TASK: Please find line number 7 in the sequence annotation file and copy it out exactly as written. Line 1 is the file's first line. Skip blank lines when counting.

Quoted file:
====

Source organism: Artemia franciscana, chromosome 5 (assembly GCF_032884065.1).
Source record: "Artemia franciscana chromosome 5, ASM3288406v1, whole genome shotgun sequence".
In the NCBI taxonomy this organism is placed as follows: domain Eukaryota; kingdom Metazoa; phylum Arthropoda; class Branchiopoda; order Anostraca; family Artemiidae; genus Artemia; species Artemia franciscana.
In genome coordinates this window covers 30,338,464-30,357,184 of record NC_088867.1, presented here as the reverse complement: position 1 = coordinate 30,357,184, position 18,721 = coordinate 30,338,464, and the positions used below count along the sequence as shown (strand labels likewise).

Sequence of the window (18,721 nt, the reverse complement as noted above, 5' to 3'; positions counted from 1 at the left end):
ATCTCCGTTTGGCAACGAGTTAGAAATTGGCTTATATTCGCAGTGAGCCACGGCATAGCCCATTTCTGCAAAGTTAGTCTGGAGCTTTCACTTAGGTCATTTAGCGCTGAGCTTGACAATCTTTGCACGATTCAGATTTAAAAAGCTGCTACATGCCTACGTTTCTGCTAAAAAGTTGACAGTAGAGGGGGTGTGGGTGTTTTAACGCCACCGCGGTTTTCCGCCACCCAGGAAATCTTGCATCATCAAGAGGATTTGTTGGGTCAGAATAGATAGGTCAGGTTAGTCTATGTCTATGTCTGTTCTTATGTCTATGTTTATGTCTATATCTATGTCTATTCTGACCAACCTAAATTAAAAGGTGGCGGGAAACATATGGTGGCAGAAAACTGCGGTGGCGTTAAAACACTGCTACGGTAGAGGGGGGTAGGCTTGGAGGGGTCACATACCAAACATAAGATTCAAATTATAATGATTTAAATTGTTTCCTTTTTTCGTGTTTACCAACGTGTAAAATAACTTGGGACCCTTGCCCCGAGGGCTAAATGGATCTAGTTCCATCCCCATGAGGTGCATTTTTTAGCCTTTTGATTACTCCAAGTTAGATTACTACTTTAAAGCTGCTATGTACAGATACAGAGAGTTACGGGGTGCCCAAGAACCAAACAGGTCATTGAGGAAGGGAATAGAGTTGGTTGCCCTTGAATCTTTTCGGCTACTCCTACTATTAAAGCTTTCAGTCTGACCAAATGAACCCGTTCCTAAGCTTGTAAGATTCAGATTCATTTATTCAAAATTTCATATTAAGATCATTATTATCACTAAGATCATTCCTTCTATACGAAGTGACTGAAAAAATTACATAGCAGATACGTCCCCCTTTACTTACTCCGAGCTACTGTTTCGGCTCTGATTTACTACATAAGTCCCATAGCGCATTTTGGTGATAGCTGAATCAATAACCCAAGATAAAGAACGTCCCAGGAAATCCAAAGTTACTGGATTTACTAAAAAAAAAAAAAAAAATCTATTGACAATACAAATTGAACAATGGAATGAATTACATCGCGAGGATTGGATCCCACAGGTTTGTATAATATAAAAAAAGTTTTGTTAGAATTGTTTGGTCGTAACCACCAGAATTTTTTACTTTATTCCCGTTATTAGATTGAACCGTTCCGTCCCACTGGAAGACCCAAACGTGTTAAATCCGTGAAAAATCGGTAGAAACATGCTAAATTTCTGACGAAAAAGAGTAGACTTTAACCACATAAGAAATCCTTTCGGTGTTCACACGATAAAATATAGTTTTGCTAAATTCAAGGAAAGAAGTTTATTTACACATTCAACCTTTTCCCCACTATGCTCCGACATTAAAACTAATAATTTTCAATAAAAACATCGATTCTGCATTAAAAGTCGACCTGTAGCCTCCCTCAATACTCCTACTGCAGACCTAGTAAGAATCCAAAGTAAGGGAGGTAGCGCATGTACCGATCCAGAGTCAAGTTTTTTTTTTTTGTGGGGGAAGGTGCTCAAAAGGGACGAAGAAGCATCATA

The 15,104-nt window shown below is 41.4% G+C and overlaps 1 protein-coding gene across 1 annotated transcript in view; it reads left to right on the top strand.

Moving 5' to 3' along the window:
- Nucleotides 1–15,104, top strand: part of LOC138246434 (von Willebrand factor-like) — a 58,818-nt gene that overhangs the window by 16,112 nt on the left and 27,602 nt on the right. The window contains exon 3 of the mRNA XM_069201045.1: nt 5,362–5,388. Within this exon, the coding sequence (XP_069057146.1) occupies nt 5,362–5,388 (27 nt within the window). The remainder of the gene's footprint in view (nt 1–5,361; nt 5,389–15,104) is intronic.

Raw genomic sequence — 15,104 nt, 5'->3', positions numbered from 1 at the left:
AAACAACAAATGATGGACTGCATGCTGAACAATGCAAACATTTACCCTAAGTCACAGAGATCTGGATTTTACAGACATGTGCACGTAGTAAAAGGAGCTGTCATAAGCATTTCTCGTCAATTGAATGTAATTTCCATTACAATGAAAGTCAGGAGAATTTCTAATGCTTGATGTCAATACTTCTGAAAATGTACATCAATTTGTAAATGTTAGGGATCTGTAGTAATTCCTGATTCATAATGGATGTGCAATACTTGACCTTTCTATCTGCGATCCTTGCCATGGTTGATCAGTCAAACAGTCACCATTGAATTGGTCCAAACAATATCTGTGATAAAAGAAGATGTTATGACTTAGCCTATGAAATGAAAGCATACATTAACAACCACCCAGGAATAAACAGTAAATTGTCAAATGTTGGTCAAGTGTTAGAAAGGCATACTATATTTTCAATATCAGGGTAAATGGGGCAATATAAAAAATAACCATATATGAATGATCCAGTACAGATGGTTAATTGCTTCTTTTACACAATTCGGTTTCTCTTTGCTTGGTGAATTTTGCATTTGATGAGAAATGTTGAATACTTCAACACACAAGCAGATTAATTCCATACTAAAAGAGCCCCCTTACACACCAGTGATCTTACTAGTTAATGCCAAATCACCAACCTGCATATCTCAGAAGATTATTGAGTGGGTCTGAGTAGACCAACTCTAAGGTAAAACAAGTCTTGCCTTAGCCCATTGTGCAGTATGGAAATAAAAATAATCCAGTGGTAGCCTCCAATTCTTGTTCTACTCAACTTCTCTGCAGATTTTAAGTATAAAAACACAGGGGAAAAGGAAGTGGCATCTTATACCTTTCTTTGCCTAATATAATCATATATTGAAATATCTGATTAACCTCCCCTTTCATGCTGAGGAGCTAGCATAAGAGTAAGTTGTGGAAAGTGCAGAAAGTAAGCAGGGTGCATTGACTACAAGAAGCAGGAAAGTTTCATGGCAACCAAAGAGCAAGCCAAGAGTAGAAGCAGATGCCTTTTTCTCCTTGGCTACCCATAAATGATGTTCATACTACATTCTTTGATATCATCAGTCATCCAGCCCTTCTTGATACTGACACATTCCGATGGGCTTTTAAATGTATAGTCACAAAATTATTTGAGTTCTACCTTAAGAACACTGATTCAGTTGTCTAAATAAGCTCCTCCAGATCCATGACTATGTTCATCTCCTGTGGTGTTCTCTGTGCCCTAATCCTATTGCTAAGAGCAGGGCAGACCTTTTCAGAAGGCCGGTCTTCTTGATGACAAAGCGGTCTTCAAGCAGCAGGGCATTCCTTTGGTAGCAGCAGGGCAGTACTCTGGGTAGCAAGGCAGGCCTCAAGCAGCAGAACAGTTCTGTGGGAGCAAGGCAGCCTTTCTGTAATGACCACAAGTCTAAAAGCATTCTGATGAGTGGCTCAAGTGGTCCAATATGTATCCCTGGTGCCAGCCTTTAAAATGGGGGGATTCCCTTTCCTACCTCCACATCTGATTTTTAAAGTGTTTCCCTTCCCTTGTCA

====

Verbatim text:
The 15,104-nt window shown below is 41.4% G+C and overlaps 1 protein-coding gene across 1 annotated transcript in view; it reads left to right on the top strand.